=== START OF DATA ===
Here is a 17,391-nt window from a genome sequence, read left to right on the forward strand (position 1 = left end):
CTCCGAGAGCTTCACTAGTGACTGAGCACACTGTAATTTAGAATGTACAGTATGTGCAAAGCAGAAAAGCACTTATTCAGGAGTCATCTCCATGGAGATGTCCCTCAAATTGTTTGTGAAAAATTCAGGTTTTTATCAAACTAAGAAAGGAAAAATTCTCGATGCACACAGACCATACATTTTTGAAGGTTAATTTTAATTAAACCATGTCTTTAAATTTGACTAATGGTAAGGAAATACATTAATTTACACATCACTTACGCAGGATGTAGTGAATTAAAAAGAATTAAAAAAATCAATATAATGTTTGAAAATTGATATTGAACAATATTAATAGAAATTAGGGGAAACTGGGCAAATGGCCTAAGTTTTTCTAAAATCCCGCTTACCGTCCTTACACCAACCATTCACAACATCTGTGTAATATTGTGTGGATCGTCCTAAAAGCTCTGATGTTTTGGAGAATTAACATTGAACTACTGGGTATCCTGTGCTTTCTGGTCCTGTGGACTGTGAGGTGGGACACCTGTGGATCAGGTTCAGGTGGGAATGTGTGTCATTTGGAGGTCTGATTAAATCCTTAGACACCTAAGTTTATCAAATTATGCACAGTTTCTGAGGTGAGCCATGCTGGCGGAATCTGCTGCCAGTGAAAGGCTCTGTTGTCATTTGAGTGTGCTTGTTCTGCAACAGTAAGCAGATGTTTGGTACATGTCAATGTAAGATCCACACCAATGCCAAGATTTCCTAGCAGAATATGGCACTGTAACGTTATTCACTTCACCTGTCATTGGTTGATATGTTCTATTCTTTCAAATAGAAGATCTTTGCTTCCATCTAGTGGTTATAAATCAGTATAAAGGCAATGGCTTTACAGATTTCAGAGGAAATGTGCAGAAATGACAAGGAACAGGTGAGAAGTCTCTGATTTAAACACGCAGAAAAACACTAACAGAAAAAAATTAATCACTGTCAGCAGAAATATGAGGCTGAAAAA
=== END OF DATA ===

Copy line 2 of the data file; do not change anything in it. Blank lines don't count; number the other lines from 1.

CTCCGAGAGCTTCACTAGTGACTGAGCACACTGTAATTTAGAATGTACAGTATGTGCAAAGCAGAAAAGCACTTATTCAGGAGTCATCTCCATGGAGATGTCCCTCAAATTGTTTGTGAAAAATTCAGGTTTTTATCAAACTAAGAAAGGAAAAATTCTCGATGCACACAGACCATACATTTTTGAAGGTTAATTTTAATTAAACCATGTCTTTAAATTTGACTAATGGTAAGGAAATACATTAATTTACACATCACTTACGCAGGATGTAGTGAATTAAAAAGAATTAAAAAAATCAATATAATGTTTGAAAATTGATATTGAACAATATTAATAGAAATTAGGGGAAACTGGGCAAATGGCCTAAGTTTTTCTAAAATCCCGCTTACCGTCCTTACACCAACCATTCACAACATCTGTGTAATATTGTGTGGATCGTCCTAAAAGCTCTGATGTTTTGGAGAATTAACATTGAACTACTGGGTATCCTGTGCTTTCTGGTCCTGTGGACTGTGAGGTGGGACACCTGTGGATCAGGTTCAGGTGGGAATGTGTGTCATTTGGAGGTCTGATTAAATCCTTAGACACCTAAGTTTATCAAATTATGCACAGTTTCTGAGGTGAGCCATGCTGGCGGAATCTGCTGCCAGTGAAAGGCTCTGTTGTCATTTGAGTGTGCTTGTTCTGCAACAGTAAGCAGATGTTTGGTACATGTCAATGTAAGATCCACACCAATGCCAAGATTTCCTAGCAGAATATGGCACTGTAACGTTATTCACTTCACCTGTCATTGGTTGATATGTTCTATTCTTTCAAATAGAAGATCTTTGCTTCCATCTAGTGGTTATAAATCAGTATAAAGGCAATGGCTTTACAGATTTCAGAGGAAATGTGCAGAAATGACAAGGAACAGGTGAGAAGTCTCTGATTTAAACACGCAGAAAAACACTAACAGAAAAAAATTAATCACTGTCAGCAGAAATATGAGGCTGAAAAA